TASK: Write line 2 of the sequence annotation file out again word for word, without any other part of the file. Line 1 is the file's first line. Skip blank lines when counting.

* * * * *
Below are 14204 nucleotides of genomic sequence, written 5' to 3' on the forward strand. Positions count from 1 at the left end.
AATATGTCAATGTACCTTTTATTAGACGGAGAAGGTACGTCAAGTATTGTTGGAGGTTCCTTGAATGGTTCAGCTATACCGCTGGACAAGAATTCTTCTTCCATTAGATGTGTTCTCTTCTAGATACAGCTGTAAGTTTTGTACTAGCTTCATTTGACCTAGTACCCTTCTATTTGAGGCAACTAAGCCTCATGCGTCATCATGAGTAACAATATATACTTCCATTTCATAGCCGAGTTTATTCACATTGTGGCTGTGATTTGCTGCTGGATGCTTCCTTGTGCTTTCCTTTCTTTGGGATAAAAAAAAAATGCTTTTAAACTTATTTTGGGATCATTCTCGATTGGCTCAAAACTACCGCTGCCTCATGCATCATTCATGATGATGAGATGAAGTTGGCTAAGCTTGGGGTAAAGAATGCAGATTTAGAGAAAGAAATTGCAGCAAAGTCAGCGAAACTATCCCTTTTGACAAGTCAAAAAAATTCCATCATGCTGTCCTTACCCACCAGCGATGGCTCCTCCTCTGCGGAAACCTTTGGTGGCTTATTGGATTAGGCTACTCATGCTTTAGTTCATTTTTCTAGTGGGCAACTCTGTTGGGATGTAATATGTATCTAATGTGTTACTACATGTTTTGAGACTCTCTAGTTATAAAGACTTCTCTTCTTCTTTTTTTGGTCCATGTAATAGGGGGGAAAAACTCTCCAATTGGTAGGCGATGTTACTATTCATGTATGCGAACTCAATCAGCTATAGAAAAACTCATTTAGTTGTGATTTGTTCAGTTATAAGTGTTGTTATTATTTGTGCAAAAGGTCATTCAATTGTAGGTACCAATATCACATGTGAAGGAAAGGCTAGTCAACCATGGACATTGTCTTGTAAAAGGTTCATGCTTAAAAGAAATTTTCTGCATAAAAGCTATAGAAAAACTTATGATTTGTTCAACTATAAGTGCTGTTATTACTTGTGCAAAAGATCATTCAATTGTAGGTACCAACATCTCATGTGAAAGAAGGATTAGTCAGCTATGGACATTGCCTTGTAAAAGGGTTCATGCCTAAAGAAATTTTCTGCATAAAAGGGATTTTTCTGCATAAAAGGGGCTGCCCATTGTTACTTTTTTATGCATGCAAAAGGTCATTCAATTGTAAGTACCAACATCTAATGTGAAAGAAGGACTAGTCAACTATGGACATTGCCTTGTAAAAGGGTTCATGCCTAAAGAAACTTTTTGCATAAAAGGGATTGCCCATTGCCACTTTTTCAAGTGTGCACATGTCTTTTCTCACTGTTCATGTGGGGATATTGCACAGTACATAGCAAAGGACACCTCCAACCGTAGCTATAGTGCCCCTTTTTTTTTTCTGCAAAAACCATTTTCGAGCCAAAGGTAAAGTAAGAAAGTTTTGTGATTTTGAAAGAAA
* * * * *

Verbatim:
AATATGTCAATGTACCTTTTATTAGACGGAGAAGGTACGTCAAGTATTGTTGGAGGTTCCTTGAATGGTTCAGCTATACCGCTGGACAAGAATTCTTCTTCCATTAGATGTGTTCTCTTCTAGATACAGCTGTAAGTTTTGTACTAGCTTCATTTGACCTAGTACCCTTCTATTTGAGGCAACTAAGCCTCATGCGTCATCATGAGTAACAATATATACTTCCATTTCATAGCCGAGTTTATTCACATTGTGGCTGTGATTTGCTGCTGGATGCTTCCTTGTGCTTTCCTTTCTTTGGGATAAAAAAAAAATGCTTTTAAACTTATTTTGGGATCATTCTCGATTGGCTCAAAACTACCGCTGCCTCATGCATCATTCATGATGATGAGATGAAGTTGGCTAAGCTTGGGGTAAAGAATGCAGATTTAGAGAAAGAAATTGCAGCAAAGTCAGCGAAACTATCCCTTTTGACAAGTCAAAAAAATTCCATCATGCTGTCCTTACCCACCAGCGATGGCTCCTCCTCTGCGGAAACCTTTGGTGGCTTATTGGATTAGGCTACTCATGCTTTAGTTCATTTTTCTAGTGGGCAACTCTGTTGGGATGTAATATGTATCTAATGTGTTACTACATGTTTTGAGACTCTCTAGTTATAAAGACTTCTCTTCTTCTTTTTTTGGTCCATGTAATAGGGGGGAAAAACTCTCCAATTGGTAGGCGATGTTACTATTCATGTATGCGAACTCAATCAGCTATAGAAAAACTCATTTAGTTGTGATTTGTTCAGTTATAAGTGTTGTTATTATTTGTGCAAAAGGTCATTCAATTGTAGGTACCAATATCACATGTGAAGGAAAGGCTAGTCAACCATGGACATTGTCTTGTAAAAGGTTCATGCTTAAAAGAAATTTTCTGCATAAAAGCTATAGAAAAACTTATGATTTGTTCAACTATAAGTGCTGTTATTACTTGTGCAAAAGATCATTCAATTGTAGGTACCAACATCTCATGTGAAAGAAGGATTAGTCAGCTATGGACATTGCCTTGTAAAAGGGTTCATGCCTAAAGAAATTTTCTGCATAAAAGGGATTTTTCTGCATAAAAGGGGCTGCCCATTGTTACTTTTTTATGCATGCAAAAGGTCATTCAATTGTAAGTACCAACATCTAATGTGAAAGAAGGACTAGTCAACTATGGACATTGCCTTGTAAAAGGGTTCATGCCTAAAGAAACTTTTTGCATAAAAGGGATTGCCCATTGCCACTTTTTCAAGTGTGCACATGTCTTTTCTCACTGTTCATGTGGGGATATTGCACAGTACATAGCAAAGGACACCTCCAACCGTAGCTATAGTGCCCCTTTTTTTTTTCTGCAAAAACCATTTTCGAGCCAAAGGTAAAGTAAGAAAGTTTTGTGATTTTGAAAGAAA